On History: PvP

By | Tuesday, April 18, 2017 Leave a Comment
Yesterday, I was talking about how things are speeding up and business models need to be changed/updated with more frequency now. And that it's increasingly difficult for individuals trying to make a go of things because their expertise is in making comics, not keeping up with technological changes and business distrupters and the like.

Of course, it's not impossible. And as I sat there thinking about webcomic creators who have weathered at least a few substantial shifts (which would include pretty much anyone working today who had started, say, five years ago) I thought to take a moment to look up just how long some of the "old guard" webcomikers have been at it. I started (and stopped) with Scott Kurtz. I started with him because he has been around a while, and has been a vocal advocate for webcomics for many years. I stopped because he started PvP in 1998 -- just shy of two decades ago.

It's easy to see Kurtz's style of illustration and humor evolve over time. What's not as evident is his changing business models. PvP actually started under a gaming website before Kurtz took the comic out on its own within its first year. It was published in print by Dork Storm Press for a year beginning in 2001, and was picked up by Image in 2003 (allegedly after seeing a piece in Wizard Magazine that included/referenced the strip I'm running with this post). Kurtz offered the strip up for free to newspapers in 2004. There was an animated cartoon version that began in 2007. He launched a spin-off strip called Table Titans in 2013, roughly at the same time he hired Dylan Meconis as a writer and Steve Hamaker as a colorist.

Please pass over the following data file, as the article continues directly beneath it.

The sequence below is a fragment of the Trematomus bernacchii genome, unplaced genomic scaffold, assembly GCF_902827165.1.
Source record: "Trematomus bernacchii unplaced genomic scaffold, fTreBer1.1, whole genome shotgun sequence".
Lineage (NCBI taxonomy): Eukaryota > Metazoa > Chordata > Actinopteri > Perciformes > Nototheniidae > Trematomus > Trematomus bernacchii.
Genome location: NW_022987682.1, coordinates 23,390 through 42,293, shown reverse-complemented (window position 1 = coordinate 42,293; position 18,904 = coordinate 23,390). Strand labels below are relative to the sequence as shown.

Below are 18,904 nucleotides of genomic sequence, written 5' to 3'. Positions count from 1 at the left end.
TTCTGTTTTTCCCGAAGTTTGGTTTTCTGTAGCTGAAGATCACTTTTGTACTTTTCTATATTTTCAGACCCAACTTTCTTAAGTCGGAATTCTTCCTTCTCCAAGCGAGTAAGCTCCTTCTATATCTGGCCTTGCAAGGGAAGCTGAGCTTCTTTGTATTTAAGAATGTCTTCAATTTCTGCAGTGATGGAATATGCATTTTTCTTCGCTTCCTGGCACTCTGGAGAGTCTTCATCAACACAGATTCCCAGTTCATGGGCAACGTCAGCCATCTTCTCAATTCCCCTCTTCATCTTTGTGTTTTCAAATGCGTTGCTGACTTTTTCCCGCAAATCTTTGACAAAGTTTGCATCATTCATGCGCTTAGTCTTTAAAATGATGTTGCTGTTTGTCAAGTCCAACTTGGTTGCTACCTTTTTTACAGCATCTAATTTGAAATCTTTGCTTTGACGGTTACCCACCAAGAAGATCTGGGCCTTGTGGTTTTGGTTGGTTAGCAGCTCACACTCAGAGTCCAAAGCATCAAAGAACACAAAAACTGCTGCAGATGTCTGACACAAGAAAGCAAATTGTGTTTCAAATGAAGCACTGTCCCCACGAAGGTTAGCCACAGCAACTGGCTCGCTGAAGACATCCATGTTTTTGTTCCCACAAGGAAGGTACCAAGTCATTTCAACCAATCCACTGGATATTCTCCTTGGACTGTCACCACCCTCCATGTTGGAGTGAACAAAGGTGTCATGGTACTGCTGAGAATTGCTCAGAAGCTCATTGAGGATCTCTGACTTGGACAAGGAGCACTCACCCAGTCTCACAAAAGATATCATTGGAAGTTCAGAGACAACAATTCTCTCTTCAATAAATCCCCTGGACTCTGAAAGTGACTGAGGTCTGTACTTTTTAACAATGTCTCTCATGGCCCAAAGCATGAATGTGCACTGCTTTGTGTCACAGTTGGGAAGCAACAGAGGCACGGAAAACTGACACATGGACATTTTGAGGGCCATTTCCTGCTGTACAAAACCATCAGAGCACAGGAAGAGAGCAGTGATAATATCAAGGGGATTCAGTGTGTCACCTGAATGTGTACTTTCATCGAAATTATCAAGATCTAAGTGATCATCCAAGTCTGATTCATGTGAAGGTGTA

The update schedule has changed, the number/types/placements of ads has changed, the types and production of items for sale has changed... I haven't tracked all of the changes super closely, but I daresay every aspect of the comic/site/business has been completely overhauled at least twice since it first launched.

I'm pretty sure Kurtz will be the first to tell you that he had no idea what he was doing when he started. Just looking at everything he's done and all the approaches he's taken, one gets the sense that he spent a lot of time just throwing stuff at the wall to see what stuck. Which is fine when you're in your 20s and haven't exactly become reliant on webcomics as your primary (sole?) means of income, but it doesn't take much imagination to see why you'd be less inclined to just throw everything at the wall when you're in your 40s and have being a webcomiker has been your career for well over a decade.

I don't have a real point other than to give a tip of the hat to Kurtz. Not only has he stuck with PvP for nearly two decades, outlasting many traditional publishers in that time, but he's been pretty damn successful at it to boot!
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